'Petitioner (defendant) also contends that a witness before the grand jury was inproperly interrogated in a manner which prejudiced his case before that body. It appears that an employee of petitioner's union was called before the grand jury to testify in reference to activities within his employment. During his first appearance he made statements which he subsequently changed on a voluntary reappearance before the grand jury some two days before the indictment was returned. On the second appearance the prosecutor attacked the witness' changed story as incredible and warned him that he was under oath, that he might be prosecuted for perjury, and that there was no occasion for him to go to jail for petitioner. The record indicates that the prosecutor became incensed over the witness' new story; and though some of his threats were out of bounds, it appears that they had no effect upon the witness whatsoever for he stuck to his story. We can find no irregularity of constitutional proportions, and we therefore reject this contention.'
By the language of defendant's motion to dismiss and Miss Williams' supporting affidavit the defendant sought to prove only that certain remarks were made. Accepting for purposes of deciding this case that they were made, we have found that they did not invalidate the indictment. In our view, therefore, there was no prejudice arising from the trial judge's refusal to permit the defendant to read all the grand jury transcript or to permit the taking of affidavits of the grand jurors. By the same token, there is no need to give weight to or pass upon the legal propriety of the action of the trial judge in reading and evaluating the grand jury transcript in camera.
Defendant relies strongly on United States v. Wells, 163 F. 313 (D.C.Idaho, 1908). A reading of the facts of that extraordinary case shows that the prosecutor there had in substance almost coerced the grand jury into returning an indictment. On its facts it does not bear even a remote resemblance to the facts here. Insofar as it recognizes that there can be situations where the propriety of the action of a prosecutor may be so extreme as to require a court to vitiate an indictment on that ground, we have no occasion here to quarrel with the case. Compare United States v. Rintelen, 235 F. 787, 794-795 (D.C.N.Y.1916). Other important cases relied upon by defendant involved issues of 'fair trial' before a petit jury, e.g., Sheppard v. Maxwell, 384 U.S. 333, 86 S.Ct. 1507, 16 L.Ed.2d 600, (1966); Estes v. State of Texas, 381 U.S. 532, 85 S.Ct. 1628, 14 L.Ed.2d 543 (1965). They are not of help in the context of this case.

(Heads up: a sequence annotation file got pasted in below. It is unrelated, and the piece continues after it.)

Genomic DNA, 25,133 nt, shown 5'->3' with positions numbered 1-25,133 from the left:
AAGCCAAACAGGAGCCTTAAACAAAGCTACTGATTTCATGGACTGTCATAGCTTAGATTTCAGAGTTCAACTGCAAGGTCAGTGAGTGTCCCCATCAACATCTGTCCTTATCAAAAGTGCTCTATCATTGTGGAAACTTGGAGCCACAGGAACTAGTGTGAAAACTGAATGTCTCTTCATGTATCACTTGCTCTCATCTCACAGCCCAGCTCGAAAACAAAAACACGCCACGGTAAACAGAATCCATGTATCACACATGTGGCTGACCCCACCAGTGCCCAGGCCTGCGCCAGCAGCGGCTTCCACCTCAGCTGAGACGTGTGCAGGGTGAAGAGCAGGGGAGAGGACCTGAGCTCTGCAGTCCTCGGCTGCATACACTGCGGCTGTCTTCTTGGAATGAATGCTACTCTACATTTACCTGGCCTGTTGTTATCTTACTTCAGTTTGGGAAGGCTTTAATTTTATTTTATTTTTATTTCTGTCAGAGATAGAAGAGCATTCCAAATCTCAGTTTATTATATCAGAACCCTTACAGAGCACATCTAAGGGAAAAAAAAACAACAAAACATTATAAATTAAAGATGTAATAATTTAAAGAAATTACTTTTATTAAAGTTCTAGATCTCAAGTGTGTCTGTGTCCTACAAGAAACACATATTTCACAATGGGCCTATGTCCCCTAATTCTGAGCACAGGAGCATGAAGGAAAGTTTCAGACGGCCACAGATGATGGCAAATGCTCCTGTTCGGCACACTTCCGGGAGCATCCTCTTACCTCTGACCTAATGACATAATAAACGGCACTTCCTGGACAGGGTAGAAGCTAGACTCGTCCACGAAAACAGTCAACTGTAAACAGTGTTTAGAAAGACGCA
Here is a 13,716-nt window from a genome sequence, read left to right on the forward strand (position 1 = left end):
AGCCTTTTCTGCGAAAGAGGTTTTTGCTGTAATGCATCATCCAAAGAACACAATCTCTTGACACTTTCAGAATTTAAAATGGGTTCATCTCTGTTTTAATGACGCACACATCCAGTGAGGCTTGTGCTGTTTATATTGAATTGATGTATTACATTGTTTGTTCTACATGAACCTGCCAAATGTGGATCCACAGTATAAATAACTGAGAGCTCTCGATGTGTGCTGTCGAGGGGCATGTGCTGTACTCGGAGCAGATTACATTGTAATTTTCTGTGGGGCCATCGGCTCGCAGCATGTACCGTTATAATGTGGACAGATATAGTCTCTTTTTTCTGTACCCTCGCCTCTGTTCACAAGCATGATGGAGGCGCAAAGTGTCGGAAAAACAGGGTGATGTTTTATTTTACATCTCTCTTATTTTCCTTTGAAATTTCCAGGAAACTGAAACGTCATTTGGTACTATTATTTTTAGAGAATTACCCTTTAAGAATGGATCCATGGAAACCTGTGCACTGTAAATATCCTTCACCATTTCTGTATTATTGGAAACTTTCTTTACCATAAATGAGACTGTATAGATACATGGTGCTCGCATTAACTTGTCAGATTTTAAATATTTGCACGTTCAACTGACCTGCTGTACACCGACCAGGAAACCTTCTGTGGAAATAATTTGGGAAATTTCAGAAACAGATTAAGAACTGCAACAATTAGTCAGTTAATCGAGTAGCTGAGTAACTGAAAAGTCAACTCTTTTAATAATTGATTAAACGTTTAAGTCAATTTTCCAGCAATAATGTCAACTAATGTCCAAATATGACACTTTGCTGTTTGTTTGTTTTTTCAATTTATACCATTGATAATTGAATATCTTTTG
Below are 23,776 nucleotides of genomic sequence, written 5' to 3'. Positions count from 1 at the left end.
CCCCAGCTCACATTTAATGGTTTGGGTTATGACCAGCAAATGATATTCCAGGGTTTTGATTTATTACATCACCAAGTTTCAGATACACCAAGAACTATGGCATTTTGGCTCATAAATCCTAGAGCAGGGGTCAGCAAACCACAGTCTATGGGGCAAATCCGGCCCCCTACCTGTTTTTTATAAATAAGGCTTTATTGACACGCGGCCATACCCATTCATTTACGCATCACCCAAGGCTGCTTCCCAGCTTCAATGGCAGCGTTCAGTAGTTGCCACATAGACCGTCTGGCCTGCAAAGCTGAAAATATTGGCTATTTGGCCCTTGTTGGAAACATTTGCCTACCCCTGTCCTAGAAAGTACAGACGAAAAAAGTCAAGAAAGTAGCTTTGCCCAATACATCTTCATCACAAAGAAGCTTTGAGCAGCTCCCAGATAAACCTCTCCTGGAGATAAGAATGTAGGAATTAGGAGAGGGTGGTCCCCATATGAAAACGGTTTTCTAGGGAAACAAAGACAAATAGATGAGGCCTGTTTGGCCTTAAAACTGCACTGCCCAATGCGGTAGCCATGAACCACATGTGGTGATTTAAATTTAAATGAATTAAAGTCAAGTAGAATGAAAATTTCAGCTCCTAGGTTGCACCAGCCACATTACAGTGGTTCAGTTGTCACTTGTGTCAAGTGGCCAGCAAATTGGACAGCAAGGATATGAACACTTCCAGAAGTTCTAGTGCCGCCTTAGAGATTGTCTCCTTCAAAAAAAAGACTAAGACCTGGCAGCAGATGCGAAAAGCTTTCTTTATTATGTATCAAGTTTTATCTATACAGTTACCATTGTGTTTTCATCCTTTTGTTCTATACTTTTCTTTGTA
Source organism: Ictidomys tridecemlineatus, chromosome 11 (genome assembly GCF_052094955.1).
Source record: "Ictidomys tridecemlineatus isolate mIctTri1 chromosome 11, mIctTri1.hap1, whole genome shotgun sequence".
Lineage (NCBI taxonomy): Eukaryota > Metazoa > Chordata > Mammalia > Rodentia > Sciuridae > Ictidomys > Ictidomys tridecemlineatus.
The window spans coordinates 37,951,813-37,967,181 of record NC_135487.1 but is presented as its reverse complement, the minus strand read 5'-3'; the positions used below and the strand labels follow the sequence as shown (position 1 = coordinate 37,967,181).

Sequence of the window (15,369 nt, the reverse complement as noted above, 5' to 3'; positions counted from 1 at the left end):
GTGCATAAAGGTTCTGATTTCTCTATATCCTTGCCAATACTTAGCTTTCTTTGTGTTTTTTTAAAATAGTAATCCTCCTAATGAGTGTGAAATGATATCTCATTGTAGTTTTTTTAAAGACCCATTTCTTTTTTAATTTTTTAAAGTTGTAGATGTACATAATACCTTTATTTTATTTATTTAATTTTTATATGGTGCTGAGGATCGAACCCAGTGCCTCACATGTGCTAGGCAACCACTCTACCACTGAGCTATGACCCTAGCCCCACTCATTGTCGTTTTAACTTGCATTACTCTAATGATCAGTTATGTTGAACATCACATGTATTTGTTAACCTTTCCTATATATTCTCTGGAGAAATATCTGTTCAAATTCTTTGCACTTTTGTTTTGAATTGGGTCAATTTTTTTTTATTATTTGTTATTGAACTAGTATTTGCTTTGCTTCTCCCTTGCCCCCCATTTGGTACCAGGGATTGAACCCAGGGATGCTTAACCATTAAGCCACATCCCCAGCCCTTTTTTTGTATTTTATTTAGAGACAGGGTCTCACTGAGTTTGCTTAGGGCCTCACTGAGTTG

We conclude that the conduct of the prosecutors before the grand jury did not under the present facts create a defect of constitutional or legal proportions. It follows that the grand jury proceedings were valid and that there was no error in denying defendant's motion to dismiss the indictment. The same is true of the denial of his motion to permit the filing of affidavits by the grand jurors and to inspect the minutes in their entirety.
We come next to defendant's claim that certain remarks made by the trial prosecutor in the jury's presence violated his constitutional rights. Defendant preserved his rights on this point in the trial court by requesting a mistrial. We should say that in his brief defendant's counsel attempts to 'lump' this ground with the alleged errors in connection with the return of the indictment. We think the issue we have isolated must here stand or fall on its own merits, as it relates solely to the validity of the trial. What are the facts? One Carl Johnson was called as a witness by the government as a part of its case. He was a bank official who produced certain bank checks drawn on defendant's account. One of a group of them which had been endorsed by defendant was a payroll check payable to his brother. Defendant's counsel cross-examined Johnson with respect to this particular check and the following ensued:
'Q. Now, that check was payable to Bronne Bruzgo and is in this group of checks that the government has attempted to trace into Robert Bruzgo because it is Exhibit 36, it is in that group?
'Q. Now, your bank handled that transaction; right?
'A. That's correct. The bank stamp is on the reverse of the check.
'Q. Now, on the face of that transaction, sir, is that not a gift, the checks to Robert, it is from Bronne?
'A. I can't answer that question.
'Mr. Strother (for Government): Objection. It is clearly improper.
'The Court: Sustained. 'By Mr. Bidelspacher:
'Q. It is a payroll check and it is a payroll check to Bronne Bruzgo, Jr.?
'A. That's correct.
'Mr. Strother: If your Honor please, I submit this is all improper.
'The Court: That's argumentative. That is not cross-examination.
'Mr. Strother: If defense counsel wants that testimony when his case in chief comes up let him put his defendant on the stand and testify.
'Mr. Bidelspacher: I ask that be stricken. That remark of counsel is totally uncalled for and improper.
'The Court: This inquiry is improper.
'Mr. Bidelspacher: I am addressing my remarks now, your Honor, to the remarks that government counsel just made. I ask that they be stricken and that the jury be instructed to disregard it.
'The Court: What did he say?